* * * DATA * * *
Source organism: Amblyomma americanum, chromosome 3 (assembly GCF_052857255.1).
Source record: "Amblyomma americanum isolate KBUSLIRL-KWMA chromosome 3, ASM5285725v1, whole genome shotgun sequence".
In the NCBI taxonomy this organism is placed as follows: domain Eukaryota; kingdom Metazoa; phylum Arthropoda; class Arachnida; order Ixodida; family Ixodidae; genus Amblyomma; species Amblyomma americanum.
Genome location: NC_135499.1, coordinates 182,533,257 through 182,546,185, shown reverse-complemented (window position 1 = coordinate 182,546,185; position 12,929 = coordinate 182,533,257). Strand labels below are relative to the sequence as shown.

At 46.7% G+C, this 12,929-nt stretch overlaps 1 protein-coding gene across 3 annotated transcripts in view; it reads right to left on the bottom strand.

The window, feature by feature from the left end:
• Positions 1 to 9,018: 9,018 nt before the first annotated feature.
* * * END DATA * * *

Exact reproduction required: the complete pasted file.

Source organism: Amblyomma americanum, chromosome 3 (assembly GCF_052857255.1).
Source record: "Amblyomma americanum isolate KBUSLIRL-KWMA chromosome 3, ASM5285725v1, whole genome shotgun sequence".
In the NCBI taxonomy this organism is placed as follows: domain Eukaryota; kingdom Metazoa; phylum Arthropoda; class Arachnida; order Ixodida; family Ixodidae; genus Amblyomma; species Amblyomma americanum.
Genome location: NC_135499.1, coordinates 182,533,257 through 182,546,185, shown reverse-complemented (window position 1 = coordinate 182,546,185; position 12,929 = coordinate 182,533,257). Strand labels below are relative to the sequence as shown.

At 46.7% G+C, this 12,929-nt stretch overlaps 1 protein-coding gene across 3 annotated transcripts in view; it reads right to left on the bottom strand.

The window, feature by feature from the left end:
• Positions 1 to 9,018: 9,018 nt before the first annotated feature.